In addition to targeted ransomware, it is inevitable that the cybercriminals will also attempt to diversify their attacks to include other types of devices besides PCs or servers. For instance, ransomware in consumer products, such as smart TVs, smart watches, smart cars/houses/cities. As more devices become connected to the internet, cybercriminals will also be looking for ways to monetize their access to these devices. Ransomware is, unfortunately, the most effective tool for extracting a financial profit from the victims.

New online banking and payments attack vectors

A new potential attack vector for cybercriminals could open up with the new banking regulations that have recently come into full effect across the EU. The PSD2 (Payments Services Directive) lays down regulatory requirements for companies that provide payment services, including the use of personal data by new fintech companies that are not part of the established banking community. Security of online, including mobile, payments is a key aspect of the legislation. Nevertheless, as banks will be required to open their infrastructure and data to third parties who wish to provide services to bank customers, it is likely that attackers will seek to abuse these new mechanisms with new fraudulent schemes.

More infrastructure attacks and attacks against non-PC targets

Determined threat actors have, for some time, been extending their toolsets beyond Windows, and even beyond PC systems: VPNFilter and Slingshot, for example, targeted networking hardware. The benefit to an attacker, of course, is that once they have compromised such devices, it gives them flexibility. They could opt for a massive botnet-style compromise and use that network in the future for different goals, or they might approach selected targets for more clandestine attacks. In our threat predictions for 2019, we considered the possibility of ‘malware-less’ attacks, where opening a VPN tunnel to mirror or redirect traffic might provide all the necessary information to an attacker. In June, it was revealed that hackers had infiltrated the networks of at least 10 cellular telcos around the world, and had remained hidden for years. In some cases, it seems they had been able to deploy their own VPN services on telco infrastructure. The convergence of real and cyber worlds brought about by the profusion of IoT devices offers growing opportunities for attackers; and it’s evident that threat actors are aware of the potential. This year it was reported that unknown attackers stole 500MB of data from NASA’s Jet Propulsion Laboratory using a Raspberry Pi. In December last year, the UK’s Gatwick airport was brought to a standstill for fear of a possible collision after at least one drone was sighted above one of the runways. While it’s unclear whether this was the result of a hobbyist drone owner or a determined DDoS attacker, the fact remains that part of the country’s critical infrastructure was brought to a standstill because of the use of a drone. The number of such attacks will undoubtedly grow.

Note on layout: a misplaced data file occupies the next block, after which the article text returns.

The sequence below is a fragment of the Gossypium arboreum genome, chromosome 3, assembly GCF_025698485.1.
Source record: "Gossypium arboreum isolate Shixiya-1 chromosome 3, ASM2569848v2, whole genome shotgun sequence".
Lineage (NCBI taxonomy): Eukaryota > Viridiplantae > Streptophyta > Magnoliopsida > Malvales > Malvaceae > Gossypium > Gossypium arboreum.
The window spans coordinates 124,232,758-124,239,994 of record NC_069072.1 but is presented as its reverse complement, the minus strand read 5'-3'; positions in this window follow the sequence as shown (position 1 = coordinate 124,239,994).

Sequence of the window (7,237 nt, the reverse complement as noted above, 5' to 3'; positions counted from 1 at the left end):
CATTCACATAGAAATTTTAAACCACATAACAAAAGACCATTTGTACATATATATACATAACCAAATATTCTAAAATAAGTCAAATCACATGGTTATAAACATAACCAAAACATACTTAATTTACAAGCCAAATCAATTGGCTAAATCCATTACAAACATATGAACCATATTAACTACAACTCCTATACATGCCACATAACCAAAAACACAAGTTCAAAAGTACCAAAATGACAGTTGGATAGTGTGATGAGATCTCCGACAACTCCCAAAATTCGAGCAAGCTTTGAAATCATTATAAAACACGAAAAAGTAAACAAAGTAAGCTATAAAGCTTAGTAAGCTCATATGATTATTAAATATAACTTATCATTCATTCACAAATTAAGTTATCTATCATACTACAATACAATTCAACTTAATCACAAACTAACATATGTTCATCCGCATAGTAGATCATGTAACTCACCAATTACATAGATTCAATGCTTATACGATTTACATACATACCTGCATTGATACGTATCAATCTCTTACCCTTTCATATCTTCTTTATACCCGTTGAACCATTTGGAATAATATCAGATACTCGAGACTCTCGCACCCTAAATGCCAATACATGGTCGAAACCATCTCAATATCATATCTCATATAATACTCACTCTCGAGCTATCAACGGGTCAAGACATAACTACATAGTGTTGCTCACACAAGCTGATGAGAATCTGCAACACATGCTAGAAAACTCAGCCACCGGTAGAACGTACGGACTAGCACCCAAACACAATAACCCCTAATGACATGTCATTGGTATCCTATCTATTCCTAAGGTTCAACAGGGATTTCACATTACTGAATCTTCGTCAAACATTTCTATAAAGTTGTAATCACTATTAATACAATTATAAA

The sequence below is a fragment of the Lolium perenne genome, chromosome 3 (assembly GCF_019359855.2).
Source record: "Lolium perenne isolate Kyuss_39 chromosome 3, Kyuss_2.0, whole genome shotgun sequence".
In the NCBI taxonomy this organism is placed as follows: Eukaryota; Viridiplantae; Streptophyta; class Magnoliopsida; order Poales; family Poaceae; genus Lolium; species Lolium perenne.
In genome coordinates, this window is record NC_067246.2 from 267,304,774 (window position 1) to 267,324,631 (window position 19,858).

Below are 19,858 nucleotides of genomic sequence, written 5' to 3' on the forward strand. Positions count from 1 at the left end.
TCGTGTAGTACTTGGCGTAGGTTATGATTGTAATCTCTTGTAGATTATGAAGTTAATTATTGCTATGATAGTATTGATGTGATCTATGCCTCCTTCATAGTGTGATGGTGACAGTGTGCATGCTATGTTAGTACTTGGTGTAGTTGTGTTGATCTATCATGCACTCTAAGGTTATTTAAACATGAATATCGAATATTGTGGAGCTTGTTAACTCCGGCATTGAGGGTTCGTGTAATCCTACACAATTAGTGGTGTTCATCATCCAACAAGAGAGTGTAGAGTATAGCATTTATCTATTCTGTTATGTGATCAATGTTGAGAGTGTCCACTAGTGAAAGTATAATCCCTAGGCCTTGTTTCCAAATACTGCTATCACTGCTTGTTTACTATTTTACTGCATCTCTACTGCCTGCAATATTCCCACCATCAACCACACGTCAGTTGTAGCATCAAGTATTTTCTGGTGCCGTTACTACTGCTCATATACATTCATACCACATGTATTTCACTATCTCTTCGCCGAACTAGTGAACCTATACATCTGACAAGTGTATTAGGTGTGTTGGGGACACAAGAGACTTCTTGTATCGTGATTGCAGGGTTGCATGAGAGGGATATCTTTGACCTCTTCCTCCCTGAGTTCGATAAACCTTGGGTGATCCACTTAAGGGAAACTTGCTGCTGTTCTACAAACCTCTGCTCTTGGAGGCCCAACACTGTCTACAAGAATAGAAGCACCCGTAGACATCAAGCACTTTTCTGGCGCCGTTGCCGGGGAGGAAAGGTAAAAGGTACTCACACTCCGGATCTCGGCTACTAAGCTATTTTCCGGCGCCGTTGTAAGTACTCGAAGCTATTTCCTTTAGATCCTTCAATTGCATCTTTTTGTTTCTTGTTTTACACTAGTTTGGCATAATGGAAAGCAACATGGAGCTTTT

In recent years, we have seen a number of high-profile attacks on critical infrastructure facilities and these have typically been aligned to wider geo-political objectives. While most infections in industrial facilities continue to be from ‘mainstream’ malware, this fact itself highlights just how vulnerable these facilities can be. While targeted attacks on critical infrastructure facilities are unlikely ever to become a mainstream criminal activity, we do expect to see the number grow in the future. Geo-political conflicts are now played out in a world where the physical and cyber are increasingly converging; and, as we have observed before, such attacks offer governments a form of retaliation that lies between diplomacy and war.

Increased attacks in regions that lie along the trade routes between Asia and Europe